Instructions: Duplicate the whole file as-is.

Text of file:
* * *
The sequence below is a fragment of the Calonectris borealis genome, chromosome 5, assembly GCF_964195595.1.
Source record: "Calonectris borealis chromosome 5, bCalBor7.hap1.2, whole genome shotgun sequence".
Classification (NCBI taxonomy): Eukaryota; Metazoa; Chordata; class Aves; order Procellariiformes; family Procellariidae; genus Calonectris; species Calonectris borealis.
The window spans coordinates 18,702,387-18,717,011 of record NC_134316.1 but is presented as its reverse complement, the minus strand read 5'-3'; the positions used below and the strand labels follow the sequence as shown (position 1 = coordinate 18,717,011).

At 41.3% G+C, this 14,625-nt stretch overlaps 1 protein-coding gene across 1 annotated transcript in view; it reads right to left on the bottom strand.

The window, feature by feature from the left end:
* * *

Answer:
The sequence below is a fragment of the Calonectris borealis genome, chromosome 5, assembly GCF_964195595.1.
Source record: "Calonectris borealis chromosome 5, bCalBor7.hap1.2, whole genome shotgun sequence".
Classification (NCBI taxonomy): Eukaryota; Metazoa; Chordata; class Aves; order Procellariiformes; family Procellariidae; genus Calonectris; species Calonectris borealis.
The window spans coordinates 18,702,387-18,717,011 of record NC_134316.1 but is presented as its reverse complement, the minus strand read 5'-3'; the positions used below and the strand labels follow the sequence as shown (position 1 = coordinate 18,717,011).

At 41.3% G+C, this 14,625-nt stretch overlaps 1 protein-coding gene across 1 annotated transcript in view; it reads right to left on the bottom strand.

The window, feature by feature from the left end: